Interviewee: Well, I’m really excited to be on Mixergy. I really wanted to make sure I came on here, and I think you were talking your Paul Graham interview about who you wanted your tribe to be, sort of the hacker news guys, and that fits really well with who I wanted to talk to today. There’s really two groups of people that I really want to talk to, and I really want to pay attention to. First group is the people who are in the start up right now; you’re living it, you’re going through it, and what I want to say to you is I hope you can learn something from our mistakes and that you can take something away that can help you from making some of the mistakes we’ve made. Now, I realize that sometimes you just have to make those mistakes for yourself and nothing I say will make any difference, but hopefully, there will be something here that you can take away a ringing voice and the pitfalls we’ve made. The second group of people, are the people who are on the fence, the people who are considering launching out on their own, starting their own start up and there are plenty of examples of what the success story looks like, if you could become … you could have this amazing exit, but what you don’t see a lot of times is what the worst case scenario looks like when you pour three years of your life into making something happen and then at the end of all of it, you’ve tried lots of things, and you just can’t get anything to work and you just close a door. What I want you to get out of this story and conversation today is even in that worst case scenario, even if some people would say you’re a complete and utter failure, take your company completely bankrupt, even that case is not that bad, and that’s the big take away I want for people who are on the fence and I want you to look at a story and go wow if I can’t decide whether to start the startup or not I’d say go for it and that’s the biggest take away I want for you guys to have today.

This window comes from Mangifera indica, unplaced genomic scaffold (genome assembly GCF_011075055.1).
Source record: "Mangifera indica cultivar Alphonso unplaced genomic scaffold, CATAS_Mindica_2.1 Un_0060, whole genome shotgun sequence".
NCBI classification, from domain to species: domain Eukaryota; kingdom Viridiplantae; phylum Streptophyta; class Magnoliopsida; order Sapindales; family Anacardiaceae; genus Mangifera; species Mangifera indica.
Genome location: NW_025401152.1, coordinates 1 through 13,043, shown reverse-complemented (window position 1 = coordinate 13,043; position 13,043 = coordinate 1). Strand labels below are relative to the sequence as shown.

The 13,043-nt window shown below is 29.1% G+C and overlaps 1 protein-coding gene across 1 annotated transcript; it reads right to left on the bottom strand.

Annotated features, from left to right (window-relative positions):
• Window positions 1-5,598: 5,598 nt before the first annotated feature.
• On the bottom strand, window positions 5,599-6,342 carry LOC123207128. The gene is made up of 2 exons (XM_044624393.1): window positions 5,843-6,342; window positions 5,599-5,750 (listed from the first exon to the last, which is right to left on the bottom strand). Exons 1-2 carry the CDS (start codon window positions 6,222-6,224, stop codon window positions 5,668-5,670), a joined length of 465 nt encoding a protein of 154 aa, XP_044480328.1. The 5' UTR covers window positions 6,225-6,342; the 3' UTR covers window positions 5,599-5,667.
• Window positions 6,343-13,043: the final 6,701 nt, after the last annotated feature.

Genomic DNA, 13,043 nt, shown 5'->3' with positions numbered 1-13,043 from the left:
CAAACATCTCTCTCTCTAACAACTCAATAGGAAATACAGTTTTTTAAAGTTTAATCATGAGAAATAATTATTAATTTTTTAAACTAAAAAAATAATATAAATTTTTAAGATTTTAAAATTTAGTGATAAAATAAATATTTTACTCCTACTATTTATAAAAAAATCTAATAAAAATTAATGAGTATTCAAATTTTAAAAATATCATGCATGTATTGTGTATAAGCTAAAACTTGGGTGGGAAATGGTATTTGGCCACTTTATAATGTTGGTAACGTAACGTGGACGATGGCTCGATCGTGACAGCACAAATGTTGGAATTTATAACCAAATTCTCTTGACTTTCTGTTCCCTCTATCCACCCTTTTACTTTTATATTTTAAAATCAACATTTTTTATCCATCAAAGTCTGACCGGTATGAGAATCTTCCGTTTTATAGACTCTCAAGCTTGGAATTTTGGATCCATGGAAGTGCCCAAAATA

Andrew: My goal here is to find out the story and to find out what went right and what went wrong along the way, but I’m noticing that you’re happy to have gone through it you’re talking about three years of hard work and an end that wasn’t the ideal end obviously and you’re smiling the people who are seeing you on video are seeing this smile throughout.
Andrew:….and you’re smiling. People who are seeing this on video are seeing a smile throughout. Why are you so happy to go through this? Are you high, my friend?
Interviewee:[laughs] No, I smile a lot. I think, you know, I’m incredibly lucky. We decided to have an open funeral, open casket. We wanted people to sort of learn from our mistakes, but the reality is that it’s not that bad. I learned a lot, I made a ton of incredible connections throughout this experience, and I’m ultimately in a better position now than I was three years ago when I-
Andrew: Talk about that. Why are you in a better position now for having taken the shot and failed? Aren’t you now, I don’t know what to say, dead meat? Aren’t you now, I don’t know what it is- What, why are you in a better position now?
Interviewee: Well, I’ve learned a lot technically. I’ve learned far more from having to sort of jump in and learn just from doing it, than I would have ever if I’d just taken that high-paying job at some company and worked out of a cubicle for three years. I mean, I’ve definitely, it’s been a lot of hard work, but since it was my own company I worked harder at it and I learned a lot more as a result. Also, made tons of connections, you know, from investors we have and mentors we have. Those people are still friends, and they’re, you know, they’ve told me- many of them have told me, hey, I’d invest in you again. What’s important is that you learn from your mistakes. And so that was, you know, another reason for us being so open about the mistakes we’ve made, is because we want them to know that we actually learned something. And that, you know, I can take those lessons that I’ve learned, and I can go do this again, and go do another start-up, and avoid a lot of those mistakes we made the first time.
Andrew: And I do see that you’ve had incredible backers. TechStars, we’ll talk about. David Cohen, Dave McClure, Brad Feld – people who are superstars in this industry, have backed you – and that’s just a small collection of names. All right, let’s go back in time to what you did before you launched this business. Who were you back then?
Interviewee: I launched this basically straight out of college.
Andrew: And what was your passion, what were your interests in school? Did you know that you were going to go and be an entrepreneur? Did you have something else in mind?